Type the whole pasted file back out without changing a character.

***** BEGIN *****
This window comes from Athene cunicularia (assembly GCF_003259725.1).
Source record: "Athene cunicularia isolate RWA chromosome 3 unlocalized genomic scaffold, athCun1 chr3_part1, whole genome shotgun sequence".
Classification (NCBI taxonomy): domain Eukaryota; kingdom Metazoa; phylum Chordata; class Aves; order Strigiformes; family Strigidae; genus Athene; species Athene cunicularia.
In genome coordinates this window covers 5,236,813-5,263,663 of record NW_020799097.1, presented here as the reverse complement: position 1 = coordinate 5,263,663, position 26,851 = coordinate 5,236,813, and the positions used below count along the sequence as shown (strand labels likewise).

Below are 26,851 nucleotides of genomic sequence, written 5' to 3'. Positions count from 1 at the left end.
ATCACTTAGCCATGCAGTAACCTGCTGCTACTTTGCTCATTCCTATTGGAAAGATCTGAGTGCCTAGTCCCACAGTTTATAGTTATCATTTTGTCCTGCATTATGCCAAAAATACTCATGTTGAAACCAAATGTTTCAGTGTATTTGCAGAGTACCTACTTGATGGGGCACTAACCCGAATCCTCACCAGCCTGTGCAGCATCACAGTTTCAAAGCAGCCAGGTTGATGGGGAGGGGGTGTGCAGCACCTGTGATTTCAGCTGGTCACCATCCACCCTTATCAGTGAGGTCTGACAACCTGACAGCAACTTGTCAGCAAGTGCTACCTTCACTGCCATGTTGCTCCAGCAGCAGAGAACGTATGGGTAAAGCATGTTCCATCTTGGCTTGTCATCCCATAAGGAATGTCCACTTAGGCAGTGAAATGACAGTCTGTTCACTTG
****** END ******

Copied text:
This window comes from Athene cunicularia (assembly GCF_003259725.1).
Source record: "Athene cunicularia isolate RWA chromosome 3 unlocalized genomic scaffold, athCun1 chr3_part1, whole genome shotgun sequence".
Classification (NCBI taxonomy): domain Eukaryota; kingdom Metazoa; phylum Chordata; class Aves; order Strigiformes; family Strigidae; genus Athene; species Athene cunicularia.
In genome coordinates this window covers 5,236,813-5,263,663 of record NW_020799097.1, presented here as the reverse complement: position 1 = coordinate 5,263,663, position 26,851 = coordinate 5,236,813, and the positions used below count along the sequence as shown (strand labels likewise).

Below are 26,851 nucleotides of genomic sequence, written 5' to 3'. Positions count from 1 at the left end.
ATCACTTAGCCATGCAGTAACCTGCTGCTACTTTGCTCATTCCTATTGGAAAGATCTGAGTGCCTAGTCCCACAGTTTATAGTTATCATTTTGTCCTGCATTATGCCAAAAATACTCATGTTGAAACCAAATGTTTCAGTGTATTTGCAGAGTACCTACTTGATGGGGCACTAACCCGAATCCTCACCAGCCTGTGCAGCATCACAGTTTCAAAGCAGCCAGGTTGATGGGGAGGGGGTGTGCAGCACCTGTGATTTCAGCTGGTCACCATCCACCCTTATCAGTGAGGTCTGACAACCTGACAGCAACTTGTCAGCAAGTGCTACCTTCACTGCCATGTTGCTCCAGCAGCAGAGAACGTATGGGTAAAGCATGTTCCATCTTGGCTTGTCATCCCATAAGGAATGTCCACTTAGGCAGTGAAATGACAGTCTGTTCACTTG